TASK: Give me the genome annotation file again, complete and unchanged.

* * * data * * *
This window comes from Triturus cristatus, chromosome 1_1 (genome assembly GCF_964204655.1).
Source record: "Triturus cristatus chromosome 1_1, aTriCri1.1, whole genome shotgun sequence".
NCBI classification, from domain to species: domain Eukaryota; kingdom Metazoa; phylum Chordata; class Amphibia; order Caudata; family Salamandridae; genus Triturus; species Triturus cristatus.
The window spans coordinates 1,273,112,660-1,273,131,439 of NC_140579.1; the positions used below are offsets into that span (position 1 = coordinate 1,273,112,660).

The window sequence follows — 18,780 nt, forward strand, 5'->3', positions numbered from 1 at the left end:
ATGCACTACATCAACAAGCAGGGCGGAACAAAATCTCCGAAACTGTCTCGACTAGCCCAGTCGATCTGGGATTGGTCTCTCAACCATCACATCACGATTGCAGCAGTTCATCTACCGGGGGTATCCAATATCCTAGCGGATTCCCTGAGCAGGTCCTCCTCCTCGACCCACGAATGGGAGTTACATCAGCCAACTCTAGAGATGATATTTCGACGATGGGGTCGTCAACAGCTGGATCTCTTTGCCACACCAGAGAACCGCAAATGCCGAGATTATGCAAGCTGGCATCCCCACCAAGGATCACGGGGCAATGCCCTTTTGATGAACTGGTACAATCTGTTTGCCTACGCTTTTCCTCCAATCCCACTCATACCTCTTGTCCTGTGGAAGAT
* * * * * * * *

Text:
This window comes from Triturus cristatus, chromosome 1_1 (genome assembly GCF_964204655.1).
Source record: "Triturus cristatus chromosome 1_1, aTriCri1.1, whole genome shotgun sequence".
NCBI classification, from domain to species: domain Eukaryota; kingdom Metazoa; phylum Chordata; class Amphibia; order Caudata; family Salamandridae; genus Triturus; species Triturus cristatus.
The window spans coordinates 1,273,112,660-1,273,131,439 of NC_140579.1; the positions used below are offsets into that span (position 1 = coordinate 1,273,112,660).

The window sequence follows — 18,780 nt, forward strand, 5'->3', positions numbered from 1 at the left end:
ATGCACTACATCAACAAGCAGGGCGGAACAAAATCTCCGAAACTGTCTCGACTAGCCCAGTCGATCTGGGATTGGTCTCTCAACCATCACATCACGATTGCAGCAGTTCATCTACCGGGGGTATCCAATATCCTAGCGGATTCCCTGAGCAGGTCCTCCTCCTCGACCCACGAATGGGAGTTACATCAGCCAACTCTAGAGATGATATTTCGACGATGGGGTCGTCAACAGCTGGATCTCTTTGCCACACCAGAGAACCGCAAATGCCGAGATTATGCAAGCTGGCATCCCCACCAAGGATCACGGGGCAATGCCCTTTTGATGAACTGGTACAATCTGTTTGCCTACGCTTTTCCTCCAATCCCACTCATACCTCTTGTCCTGTGGAAGAT